In a speech on food inflation, Bailey suggested that UK interest rates, which are currently at 5.25 per cent, after being held by the Monetary Policy Committee (MPC) this month, would need to remain high despite falling inflation levels.
This week the annual inflation rate fell to 4.6 per cent in October, from 6.7 per cent in September. This is the lowest level seen in two years but although he recognised this as good news, the Governor said there was a long way to go until it was back at the two per cent target. He also said a further rise to interest rates was not completely off the cards.
He said: “It is too soon to declare victory. We still have a long way to go. Interest rates will have to stay high enough for long enough to make sure we get all the way back to the two per cent target.
“Monetary policy is currently restrictive in the sense that, if we maintain this stance for long enough, we will squeeze inflation out of the system. That is what we will do. This also means being on watch for further signs of inflation persistence that may require interest rates to rise again.”
Food price increases a ‘global phenomenon’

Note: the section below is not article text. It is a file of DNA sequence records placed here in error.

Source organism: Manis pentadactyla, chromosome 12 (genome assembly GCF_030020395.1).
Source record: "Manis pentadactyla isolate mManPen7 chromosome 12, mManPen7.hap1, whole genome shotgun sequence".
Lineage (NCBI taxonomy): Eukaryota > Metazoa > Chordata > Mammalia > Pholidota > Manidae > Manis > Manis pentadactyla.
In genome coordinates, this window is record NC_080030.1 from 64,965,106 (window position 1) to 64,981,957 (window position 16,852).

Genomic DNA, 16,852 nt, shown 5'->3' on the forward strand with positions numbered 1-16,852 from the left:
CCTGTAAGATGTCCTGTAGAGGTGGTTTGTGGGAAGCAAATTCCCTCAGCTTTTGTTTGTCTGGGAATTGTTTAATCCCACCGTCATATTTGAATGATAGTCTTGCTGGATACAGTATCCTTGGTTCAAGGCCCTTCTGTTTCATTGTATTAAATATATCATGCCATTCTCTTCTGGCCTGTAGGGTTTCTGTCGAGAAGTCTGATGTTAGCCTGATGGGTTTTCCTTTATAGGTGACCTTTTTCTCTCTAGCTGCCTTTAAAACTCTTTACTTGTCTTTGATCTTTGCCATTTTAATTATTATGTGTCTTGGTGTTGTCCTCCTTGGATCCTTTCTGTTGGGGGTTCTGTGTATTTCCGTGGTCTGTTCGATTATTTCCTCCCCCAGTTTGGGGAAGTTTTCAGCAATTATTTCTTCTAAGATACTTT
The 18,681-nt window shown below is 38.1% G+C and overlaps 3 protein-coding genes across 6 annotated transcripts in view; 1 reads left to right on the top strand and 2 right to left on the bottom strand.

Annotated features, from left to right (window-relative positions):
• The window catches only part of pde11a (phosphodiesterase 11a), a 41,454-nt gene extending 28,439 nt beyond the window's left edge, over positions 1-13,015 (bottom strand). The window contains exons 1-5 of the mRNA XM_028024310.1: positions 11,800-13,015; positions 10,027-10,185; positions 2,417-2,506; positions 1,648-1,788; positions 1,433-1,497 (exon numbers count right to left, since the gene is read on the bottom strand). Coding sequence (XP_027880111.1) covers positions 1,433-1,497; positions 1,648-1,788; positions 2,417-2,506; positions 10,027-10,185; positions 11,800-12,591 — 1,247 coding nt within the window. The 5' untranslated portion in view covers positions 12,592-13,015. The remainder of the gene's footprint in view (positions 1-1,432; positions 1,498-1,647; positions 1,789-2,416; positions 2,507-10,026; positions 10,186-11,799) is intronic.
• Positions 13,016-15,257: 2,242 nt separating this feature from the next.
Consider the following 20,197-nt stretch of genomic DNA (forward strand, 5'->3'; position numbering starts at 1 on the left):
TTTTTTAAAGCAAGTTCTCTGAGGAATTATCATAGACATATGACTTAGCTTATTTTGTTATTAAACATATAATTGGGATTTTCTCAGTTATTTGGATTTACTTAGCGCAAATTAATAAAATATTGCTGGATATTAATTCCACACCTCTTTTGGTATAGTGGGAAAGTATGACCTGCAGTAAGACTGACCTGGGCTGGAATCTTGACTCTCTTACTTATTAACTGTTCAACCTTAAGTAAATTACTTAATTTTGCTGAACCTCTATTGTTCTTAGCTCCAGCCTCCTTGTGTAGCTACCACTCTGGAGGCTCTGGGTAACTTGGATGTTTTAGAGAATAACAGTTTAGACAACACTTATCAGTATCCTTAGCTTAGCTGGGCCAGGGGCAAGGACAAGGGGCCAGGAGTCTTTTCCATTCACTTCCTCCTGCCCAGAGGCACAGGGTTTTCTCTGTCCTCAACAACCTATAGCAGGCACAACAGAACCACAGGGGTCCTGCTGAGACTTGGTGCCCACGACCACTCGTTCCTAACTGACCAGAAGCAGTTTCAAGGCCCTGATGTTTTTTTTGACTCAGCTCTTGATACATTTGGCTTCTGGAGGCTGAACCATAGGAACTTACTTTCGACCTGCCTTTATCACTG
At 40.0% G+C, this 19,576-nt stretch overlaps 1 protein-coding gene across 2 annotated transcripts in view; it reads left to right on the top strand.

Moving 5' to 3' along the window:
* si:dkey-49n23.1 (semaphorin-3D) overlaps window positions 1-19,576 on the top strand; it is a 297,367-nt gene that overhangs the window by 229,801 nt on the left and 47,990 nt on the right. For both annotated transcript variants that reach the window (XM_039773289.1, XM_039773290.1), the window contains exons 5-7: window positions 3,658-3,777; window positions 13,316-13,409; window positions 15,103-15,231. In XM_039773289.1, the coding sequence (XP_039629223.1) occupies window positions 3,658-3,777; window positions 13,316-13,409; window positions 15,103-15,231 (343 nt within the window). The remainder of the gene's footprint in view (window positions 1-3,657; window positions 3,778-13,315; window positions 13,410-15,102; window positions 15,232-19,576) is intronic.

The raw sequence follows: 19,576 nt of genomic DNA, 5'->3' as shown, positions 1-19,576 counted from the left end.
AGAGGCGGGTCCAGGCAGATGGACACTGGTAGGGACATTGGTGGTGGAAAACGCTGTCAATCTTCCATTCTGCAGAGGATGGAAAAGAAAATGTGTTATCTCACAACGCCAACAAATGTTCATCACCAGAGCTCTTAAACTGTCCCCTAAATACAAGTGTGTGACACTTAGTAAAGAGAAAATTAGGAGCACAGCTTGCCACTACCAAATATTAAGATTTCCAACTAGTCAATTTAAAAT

In terms of food price inflation, which could keep overall inflation elevated and thus push base rate higher, the central bank has forecast that it could fall to three per cent in March 2024, from 10.1 per cent in October. But Bailey noted that many in the agricultural industry believe food price inflation will remain elevated in the very short term.
Bailey said rising food prices had been a ‘global phenomenon’ caused by several different factors. These include the Russian invasion of Ukraine, which caused major supply chain disruptions and a rise in food prices, the pandemic, and poor harvests caused by global warming.
But Bailey said many in the food industry and the government had expected consumer price inflation to fall at an earlier point.
By the end of 2022, he said agricultural prices had started to fall and supermarkets at the time said prices had peaked. Yet, at the same time, farmers said they were still facing higher costs of energy, fuel, fertiliser, feed, haulage and labour. Many of these prices were set by fixed-term contracts and meant that despite global agriculture costs falling, the price for consumers remained high for much of 2023.
He said: “The farmers appear to have been right. When it comes to the outlook for food prices, a sizeable chunk of the consumer price index, there has been no more reliable source than British farmers.”